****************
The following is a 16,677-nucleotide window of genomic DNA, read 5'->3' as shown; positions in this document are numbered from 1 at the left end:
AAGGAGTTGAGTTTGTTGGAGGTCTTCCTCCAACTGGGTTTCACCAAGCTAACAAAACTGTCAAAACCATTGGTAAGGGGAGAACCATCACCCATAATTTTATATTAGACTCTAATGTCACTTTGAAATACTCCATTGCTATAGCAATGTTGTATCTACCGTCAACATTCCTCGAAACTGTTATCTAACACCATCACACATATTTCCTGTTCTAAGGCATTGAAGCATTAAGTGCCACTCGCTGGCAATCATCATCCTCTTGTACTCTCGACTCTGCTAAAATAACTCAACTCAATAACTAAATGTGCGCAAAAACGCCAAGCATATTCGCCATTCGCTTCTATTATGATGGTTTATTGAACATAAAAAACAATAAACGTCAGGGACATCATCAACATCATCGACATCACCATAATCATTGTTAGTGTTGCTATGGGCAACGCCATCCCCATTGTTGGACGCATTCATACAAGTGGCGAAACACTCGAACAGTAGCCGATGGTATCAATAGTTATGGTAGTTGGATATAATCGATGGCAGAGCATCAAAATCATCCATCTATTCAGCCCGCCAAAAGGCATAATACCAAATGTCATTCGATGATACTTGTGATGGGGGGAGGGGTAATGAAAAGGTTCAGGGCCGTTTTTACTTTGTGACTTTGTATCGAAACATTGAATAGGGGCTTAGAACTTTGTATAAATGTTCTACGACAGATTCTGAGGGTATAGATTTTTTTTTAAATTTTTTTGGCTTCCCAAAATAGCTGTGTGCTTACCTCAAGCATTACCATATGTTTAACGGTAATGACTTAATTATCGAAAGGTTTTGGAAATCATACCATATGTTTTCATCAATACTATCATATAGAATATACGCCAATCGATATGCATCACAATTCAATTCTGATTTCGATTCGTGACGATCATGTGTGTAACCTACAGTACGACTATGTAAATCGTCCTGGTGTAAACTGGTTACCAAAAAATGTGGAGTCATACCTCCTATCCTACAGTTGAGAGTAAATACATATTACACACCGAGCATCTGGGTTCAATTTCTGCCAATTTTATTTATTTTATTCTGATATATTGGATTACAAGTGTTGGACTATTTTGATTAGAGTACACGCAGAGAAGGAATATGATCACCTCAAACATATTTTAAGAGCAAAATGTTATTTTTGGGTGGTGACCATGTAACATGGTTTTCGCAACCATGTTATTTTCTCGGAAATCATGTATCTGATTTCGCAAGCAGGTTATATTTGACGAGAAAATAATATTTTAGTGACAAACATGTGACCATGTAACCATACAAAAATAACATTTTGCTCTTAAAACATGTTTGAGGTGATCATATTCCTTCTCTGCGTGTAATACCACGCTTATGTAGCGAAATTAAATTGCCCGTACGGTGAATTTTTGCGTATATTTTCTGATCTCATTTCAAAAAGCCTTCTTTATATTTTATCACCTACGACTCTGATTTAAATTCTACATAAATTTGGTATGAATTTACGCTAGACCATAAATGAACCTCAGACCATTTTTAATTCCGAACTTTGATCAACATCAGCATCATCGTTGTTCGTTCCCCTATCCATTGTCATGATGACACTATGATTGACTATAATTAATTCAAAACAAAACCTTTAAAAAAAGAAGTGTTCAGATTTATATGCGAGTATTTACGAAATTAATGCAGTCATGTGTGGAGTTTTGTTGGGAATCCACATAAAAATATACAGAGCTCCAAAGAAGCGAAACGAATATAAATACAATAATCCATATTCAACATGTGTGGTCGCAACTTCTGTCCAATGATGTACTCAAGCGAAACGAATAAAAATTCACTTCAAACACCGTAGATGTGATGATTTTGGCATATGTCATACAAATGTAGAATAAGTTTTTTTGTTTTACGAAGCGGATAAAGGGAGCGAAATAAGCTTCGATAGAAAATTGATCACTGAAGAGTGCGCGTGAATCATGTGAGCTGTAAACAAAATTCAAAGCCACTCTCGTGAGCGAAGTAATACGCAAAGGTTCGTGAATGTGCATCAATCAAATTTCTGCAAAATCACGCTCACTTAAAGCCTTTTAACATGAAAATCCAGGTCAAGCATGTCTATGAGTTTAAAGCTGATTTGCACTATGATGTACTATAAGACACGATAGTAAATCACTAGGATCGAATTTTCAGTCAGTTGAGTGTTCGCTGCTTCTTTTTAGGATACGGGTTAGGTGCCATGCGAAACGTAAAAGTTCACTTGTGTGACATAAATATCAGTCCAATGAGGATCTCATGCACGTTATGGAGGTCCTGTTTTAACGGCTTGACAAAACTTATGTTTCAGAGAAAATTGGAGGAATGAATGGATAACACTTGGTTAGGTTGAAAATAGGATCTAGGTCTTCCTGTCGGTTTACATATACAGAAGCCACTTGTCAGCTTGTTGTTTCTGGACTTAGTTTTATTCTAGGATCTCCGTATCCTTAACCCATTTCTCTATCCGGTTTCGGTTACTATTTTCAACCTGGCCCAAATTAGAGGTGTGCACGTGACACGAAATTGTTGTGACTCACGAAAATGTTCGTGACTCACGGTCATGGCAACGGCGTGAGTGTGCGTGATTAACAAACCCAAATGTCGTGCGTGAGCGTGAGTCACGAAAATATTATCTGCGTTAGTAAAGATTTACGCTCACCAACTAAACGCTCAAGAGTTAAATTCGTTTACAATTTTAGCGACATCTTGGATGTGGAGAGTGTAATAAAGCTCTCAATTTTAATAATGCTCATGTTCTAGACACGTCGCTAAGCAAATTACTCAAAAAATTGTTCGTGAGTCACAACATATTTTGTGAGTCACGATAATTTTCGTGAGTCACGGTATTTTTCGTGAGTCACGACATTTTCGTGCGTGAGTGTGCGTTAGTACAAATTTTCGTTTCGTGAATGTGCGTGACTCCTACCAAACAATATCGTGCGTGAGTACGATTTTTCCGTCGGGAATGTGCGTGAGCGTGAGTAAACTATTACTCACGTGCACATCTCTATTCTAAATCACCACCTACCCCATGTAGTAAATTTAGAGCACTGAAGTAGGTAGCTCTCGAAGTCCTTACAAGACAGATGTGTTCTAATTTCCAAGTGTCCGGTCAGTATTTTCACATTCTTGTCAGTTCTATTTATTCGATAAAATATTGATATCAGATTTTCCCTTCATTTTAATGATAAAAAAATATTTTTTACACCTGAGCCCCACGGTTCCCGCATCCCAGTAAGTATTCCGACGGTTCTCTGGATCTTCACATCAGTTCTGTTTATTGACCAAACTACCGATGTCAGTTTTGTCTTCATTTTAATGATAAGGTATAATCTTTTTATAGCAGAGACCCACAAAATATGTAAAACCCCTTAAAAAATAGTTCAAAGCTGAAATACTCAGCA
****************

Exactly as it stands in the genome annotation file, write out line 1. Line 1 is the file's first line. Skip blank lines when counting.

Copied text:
The following is a 16,677-nucleotide window of genomic DNA, read 5'->3' as shown; positions in this document are numbered from 1 at the left end: